A short-but-sweet history of good vibrations

Jan 09, 2022
Vibrators have certainly come a long way. Source: Getty

So, what did Santa bring you? Did you find anything under the tree that required batteries? And no, I am not talking about remote controlled cars or drones, or even a solar-powered epilator (now there’s a good idea for campers). I am speaking of that which would never have been mentioned back in the day… (in a hushed voice she says “vibrator”). Ha!

Now I know I am supposed to be writing nostalgia articles and nostalgia, according to the Oxford Dictionary, means “a sentimental longing for the past” but here, I must admit to not having personal tales of derring-do with the Hitachi Magic Wand (which would have been a bit awkward seeing I would have only been eight when it was launched). Still, there may be some of you who look back fondly to the 240-volt versions and so, here for you, is the potted history of the vibrator.

A rubbish story about Cleopatra filling a suitable sized gourd with bees is exactly that and, along with other ‘historical’ facts about her sexual prowess, belittles her incredible achievements in the spheres of intelligentsia. The real history of vibrators begins around 1870, when Dr George Taylor developed a steam-powered massage and vibratory apparatus. A later one called the Chattanooga was a two-metre tall, steam-powered appliance that took two men to shovel the coal to keep it operating. Now, that has to make your eyes water.

We can thank Dr Granville who, in 1883, invented the first battery-powered one called a percussor (nicknamed Granville’s Hammer), which he used only on males to treat pain in various parts of the body. Dr Macaura’s Pulsocon in 1890 was a hand-crank job so, I guess, great for camping.

Vibrators were used exclusively by the medical fraternity right up until the early 1900s to help ease tension, pain, headaches, irritability, indigestion and constipation. Some texts state that they were used to treat ‘female hysteria’ (hysteria coming from the Latin for womb), a term that disappeared from medical texts only in the early 1950s. It has been suggested that doctors would undertake a pelvic massage to bring on the hysterical paroxysms that relieved this tension. (I just can’t imagine booking in to my medical clinic for my hysteria treatment – would it be a regular booking and would Medicare cover at least part of it?). The development of mechanised  ‘vibrators’ reduced both the treatment time and the hand cramps for the doctors. Dr Granville distanced himself from what he perceived as the misuse of his invention.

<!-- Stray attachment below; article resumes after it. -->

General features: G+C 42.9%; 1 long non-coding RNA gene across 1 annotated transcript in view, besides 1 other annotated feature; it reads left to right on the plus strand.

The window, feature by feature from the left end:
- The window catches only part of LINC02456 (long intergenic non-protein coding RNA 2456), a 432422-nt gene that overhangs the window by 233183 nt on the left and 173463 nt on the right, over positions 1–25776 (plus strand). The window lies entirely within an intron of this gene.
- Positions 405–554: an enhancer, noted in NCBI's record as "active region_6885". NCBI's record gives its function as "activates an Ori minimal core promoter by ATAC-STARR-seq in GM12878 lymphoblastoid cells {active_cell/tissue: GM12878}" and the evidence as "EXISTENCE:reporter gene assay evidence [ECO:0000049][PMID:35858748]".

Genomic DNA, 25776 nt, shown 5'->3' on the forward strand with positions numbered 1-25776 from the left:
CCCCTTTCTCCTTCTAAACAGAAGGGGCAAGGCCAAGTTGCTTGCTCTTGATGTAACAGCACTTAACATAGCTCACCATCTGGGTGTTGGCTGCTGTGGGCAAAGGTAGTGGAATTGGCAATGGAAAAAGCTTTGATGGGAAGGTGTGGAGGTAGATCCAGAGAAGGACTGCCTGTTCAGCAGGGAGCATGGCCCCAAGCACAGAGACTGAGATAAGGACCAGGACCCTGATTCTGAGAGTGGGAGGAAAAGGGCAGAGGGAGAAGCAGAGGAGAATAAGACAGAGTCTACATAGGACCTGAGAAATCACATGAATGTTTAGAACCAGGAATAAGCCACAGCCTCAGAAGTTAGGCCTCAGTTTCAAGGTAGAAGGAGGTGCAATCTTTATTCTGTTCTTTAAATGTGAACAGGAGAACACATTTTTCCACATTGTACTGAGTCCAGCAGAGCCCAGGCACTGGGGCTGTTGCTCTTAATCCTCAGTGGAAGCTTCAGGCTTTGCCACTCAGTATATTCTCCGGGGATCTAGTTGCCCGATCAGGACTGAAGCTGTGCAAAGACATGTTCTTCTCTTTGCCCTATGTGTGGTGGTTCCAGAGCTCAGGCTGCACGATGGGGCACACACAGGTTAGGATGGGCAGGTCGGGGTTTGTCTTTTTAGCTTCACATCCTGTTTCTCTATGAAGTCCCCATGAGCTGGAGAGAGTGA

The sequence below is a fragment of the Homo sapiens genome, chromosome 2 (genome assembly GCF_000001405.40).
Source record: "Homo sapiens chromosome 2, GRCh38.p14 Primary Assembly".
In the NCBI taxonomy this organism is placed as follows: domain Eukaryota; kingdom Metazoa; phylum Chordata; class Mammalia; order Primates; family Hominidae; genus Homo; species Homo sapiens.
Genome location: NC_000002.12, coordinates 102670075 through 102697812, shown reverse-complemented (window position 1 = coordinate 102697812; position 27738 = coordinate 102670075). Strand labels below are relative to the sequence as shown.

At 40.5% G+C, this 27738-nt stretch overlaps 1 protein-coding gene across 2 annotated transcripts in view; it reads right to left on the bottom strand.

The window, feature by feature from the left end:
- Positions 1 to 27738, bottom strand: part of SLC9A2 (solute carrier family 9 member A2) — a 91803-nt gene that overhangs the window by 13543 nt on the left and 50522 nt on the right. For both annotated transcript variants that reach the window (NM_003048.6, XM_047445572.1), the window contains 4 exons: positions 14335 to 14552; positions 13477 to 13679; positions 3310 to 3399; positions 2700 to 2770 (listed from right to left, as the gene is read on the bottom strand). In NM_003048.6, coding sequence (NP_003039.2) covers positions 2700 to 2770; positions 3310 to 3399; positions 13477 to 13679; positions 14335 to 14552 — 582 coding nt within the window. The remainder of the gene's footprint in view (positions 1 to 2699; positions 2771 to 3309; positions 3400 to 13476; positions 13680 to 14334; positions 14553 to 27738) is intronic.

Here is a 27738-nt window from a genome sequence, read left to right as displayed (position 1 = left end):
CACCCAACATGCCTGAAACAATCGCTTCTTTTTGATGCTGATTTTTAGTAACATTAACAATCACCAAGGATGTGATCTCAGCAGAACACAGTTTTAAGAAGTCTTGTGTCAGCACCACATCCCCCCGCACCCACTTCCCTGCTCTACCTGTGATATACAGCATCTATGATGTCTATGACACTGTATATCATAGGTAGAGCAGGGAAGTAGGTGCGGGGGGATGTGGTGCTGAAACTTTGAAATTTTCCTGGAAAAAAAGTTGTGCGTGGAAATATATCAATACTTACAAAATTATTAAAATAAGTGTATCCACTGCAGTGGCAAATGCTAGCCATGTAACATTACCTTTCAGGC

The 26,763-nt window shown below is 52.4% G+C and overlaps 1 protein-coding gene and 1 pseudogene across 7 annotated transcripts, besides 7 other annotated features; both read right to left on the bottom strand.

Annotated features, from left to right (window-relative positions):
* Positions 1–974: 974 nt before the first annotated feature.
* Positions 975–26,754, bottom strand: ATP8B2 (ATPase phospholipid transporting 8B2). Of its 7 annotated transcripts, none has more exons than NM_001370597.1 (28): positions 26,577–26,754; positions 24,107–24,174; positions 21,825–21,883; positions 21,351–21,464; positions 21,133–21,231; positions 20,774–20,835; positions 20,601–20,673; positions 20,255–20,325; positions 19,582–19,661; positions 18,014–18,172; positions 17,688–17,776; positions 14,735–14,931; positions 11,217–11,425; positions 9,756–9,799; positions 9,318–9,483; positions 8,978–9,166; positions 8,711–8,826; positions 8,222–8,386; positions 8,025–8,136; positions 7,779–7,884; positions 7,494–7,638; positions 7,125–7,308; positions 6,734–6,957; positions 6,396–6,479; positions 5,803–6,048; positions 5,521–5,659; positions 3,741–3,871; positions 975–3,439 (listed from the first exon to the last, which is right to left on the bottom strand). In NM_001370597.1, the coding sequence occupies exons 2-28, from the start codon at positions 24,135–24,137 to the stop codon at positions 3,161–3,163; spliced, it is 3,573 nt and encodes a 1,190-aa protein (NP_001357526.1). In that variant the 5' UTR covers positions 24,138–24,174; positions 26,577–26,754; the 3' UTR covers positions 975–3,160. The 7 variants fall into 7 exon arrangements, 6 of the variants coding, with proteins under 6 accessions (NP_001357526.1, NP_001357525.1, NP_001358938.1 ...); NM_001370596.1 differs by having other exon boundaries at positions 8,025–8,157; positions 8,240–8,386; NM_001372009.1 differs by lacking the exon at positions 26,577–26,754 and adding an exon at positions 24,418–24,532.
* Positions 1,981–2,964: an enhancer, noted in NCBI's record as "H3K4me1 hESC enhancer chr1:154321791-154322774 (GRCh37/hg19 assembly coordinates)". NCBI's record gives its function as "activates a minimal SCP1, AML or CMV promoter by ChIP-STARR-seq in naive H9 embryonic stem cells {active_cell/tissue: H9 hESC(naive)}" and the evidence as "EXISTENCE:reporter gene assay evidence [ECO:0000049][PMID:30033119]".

From then, the burgeoning movie industry found a new use for these medical wonders and advertising for them vanished from respectable publications. They were relegated to the ‘not to be spoken of in polite society’ file. Clever marketing, however, brought out the snake-oil spin doctors who magically transformed these vibrators into massagers that assisted with weight reduction as ‘spot reducers’ and as beauty appliances that helped you stay shapely and beautiful, maintaining your ‘youthful glow’.

The vibrator became a household item and was the fifth household appliance to be electrified after the toaster, sewing machine, kettle and fan. Some companies even gave them away as incentives for opening bank accounts or switching onto electricity. Creativity at home destined these products for ‘greater things’ and further developments were made that even sped up or slowed down the massaging abilities – rather than just turning the appliance on or off.

Toward the end of the 1950s, Eveready’s alkaline batteries with their streamlined size and shape led to a serious rethink in design and the sexual revolution of the 1960s did the rest. Today’s adult shops provide a plethora of designs, shapes and colours. There is no “one size fits all” anymore and neither is there the Detwiller, a vibrator with various attachments (vibratodes) that operated with compressed air. Now that is more than mind blowing!

To read more articles from Pam Van Der Kooy, head here. Or you can find her brilliant nostalgia book Stuff We Had in the 50s and 60s at the Starts at 60 Marketplace, here.

You can also find a wide array of vibrators on Starts at 60’s Marketplace here.

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